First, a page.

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Patience: world doesn't revolve around Louisiana flood control

It seemed to bother a number of commentators in Louisiana that when the federal government’s point man for recovery efforts Donald Powell visited the state last week, he would not give definite assurances that the federal government would pump in huge sums of money to the state to provide for things such as stronger levees and coastal restoration, as preventive measures against future hurricanes’ effects. This shouldn’t.

The state has to get over the attitude that somehow its residents have a divine right to live wherever they choose while somebody else pays huge sums to try to safeguard them against all but the most improbable flooding scenarios. It would be one thing if state or local governments taxed these citizens to provide this service, but in reality only a fraction of these costs are not covered by the federal government and the nation’s taxpayers.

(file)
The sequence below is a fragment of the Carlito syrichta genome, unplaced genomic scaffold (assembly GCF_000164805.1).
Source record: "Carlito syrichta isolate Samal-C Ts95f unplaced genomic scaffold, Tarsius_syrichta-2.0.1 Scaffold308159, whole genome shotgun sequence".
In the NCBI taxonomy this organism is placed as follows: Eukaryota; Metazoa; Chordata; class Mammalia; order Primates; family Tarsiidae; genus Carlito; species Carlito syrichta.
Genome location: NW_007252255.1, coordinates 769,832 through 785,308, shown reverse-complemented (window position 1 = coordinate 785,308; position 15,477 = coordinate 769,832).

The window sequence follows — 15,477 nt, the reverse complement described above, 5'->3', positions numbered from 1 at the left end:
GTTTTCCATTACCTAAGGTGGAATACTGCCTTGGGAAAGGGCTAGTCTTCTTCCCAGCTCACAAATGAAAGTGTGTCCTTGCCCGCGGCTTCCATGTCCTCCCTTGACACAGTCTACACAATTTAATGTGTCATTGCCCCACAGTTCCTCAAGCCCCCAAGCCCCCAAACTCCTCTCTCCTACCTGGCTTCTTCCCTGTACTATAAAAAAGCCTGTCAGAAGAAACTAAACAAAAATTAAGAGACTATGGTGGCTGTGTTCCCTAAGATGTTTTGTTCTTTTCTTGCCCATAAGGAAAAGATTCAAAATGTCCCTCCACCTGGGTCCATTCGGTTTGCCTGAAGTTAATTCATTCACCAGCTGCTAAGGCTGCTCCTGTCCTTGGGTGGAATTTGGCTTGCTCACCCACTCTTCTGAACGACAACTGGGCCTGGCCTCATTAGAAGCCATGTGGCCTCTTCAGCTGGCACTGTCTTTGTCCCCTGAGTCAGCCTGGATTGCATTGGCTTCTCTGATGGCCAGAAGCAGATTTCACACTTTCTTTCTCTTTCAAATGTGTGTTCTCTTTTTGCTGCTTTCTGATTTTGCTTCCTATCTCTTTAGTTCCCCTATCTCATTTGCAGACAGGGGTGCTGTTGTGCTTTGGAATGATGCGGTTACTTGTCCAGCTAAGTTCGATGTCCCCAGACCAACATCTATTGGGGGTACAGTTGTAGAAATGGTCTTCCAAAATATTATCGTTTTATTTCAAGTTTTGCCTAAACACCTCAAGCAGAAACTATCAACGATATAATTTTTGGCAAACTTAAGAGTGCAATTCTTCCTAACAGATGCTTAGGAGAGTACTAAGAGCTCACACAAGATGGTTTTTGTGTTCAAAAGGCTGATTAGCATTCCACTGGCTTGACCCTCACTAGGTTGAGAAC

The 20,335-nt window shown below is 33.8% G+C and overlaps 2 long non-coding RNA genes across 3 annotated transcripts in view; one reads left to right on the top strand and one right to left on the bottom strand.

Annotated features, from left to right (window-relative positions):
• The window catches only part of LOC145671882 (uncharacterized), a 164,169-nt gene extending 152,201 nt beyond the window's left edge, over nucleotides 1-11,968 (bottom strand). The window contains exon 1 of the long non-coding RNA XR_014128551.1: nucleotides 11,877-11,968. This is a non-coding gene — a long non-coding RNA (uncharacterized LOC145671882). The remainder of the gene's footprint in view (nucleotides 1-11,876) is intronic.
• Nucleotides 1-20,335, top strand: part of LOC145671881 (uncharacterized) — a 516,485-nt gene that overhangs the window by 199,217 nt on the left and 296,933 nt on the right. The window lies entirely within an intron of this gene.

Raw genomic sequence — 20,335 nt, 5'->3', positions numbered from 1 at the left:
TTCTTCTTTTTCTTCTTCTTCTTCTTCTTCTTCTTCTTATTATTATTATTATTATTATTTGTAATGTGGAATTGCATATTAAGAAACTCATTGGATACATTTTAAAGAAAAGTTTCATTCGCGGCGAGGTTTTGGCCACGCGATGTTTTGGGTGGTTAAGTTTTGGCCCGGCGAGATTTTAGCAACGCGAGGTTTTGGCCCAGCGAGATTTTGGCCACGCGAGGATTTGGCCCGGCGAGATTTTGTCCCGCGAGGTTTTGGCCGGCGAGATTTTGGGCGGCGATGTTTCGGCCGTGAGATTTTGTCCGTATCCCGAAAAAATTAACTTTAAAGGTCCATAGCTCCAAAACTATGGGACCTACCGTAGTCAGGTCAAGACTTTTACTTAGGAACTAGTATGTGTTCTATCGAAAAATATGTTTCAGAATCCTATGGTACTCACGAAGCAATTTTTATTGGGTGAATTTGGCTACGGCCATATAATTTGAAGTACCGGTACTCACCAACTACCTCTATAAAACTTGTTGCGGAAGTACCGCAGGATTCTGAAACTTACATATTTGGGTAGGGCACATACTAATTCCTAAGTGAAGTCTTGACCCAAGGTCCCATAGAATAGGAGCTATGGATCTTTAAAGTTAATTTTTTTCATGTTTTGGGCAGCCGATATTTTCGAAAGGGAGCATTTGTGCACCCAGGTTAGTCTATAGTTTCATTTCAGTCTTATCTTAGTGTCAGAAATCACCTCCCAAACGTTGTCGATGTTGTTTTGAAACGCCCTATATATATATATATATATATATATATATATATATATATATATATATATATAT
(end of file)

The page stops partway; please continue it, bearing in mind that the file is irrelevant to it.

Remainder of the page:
In fact, there’s just one compelling reason why the federal government should pay anything at all – south Louisiana does provide service to the rest of the country, through its port facilities, petroleum production, aquaculture, and agriculture. It’s clear everybody is better off with it protected than without.

But the larger question is whether what amount of protection is cost effective. There’s widespread agreement that, at the very least, levees should be rebuilt (correctly) to withstand a Category 3 storm. However, going beyond that will be incredibly expensive and, perhaps, ultimately futile.

To begin, at a minimum of $32 billion and decades of construction, levees that would withstand a Category 5 storm could be built. (Note that this probably would increase substantially, especially if done right, the roughly $30 million a year spent by the federal government on maintenance of Louisiana flood control measures – the state accounts for about 20 percent of all Army Corps of Engineers projects – and that the federal government already pumps in funds for Louisiana coastal restoration, $65 million scheduled for 2006.) Yet experts point out that a hurricane of this force may occur only once every 500 years, so there is a question of whether that much protection really is worth all the money spent.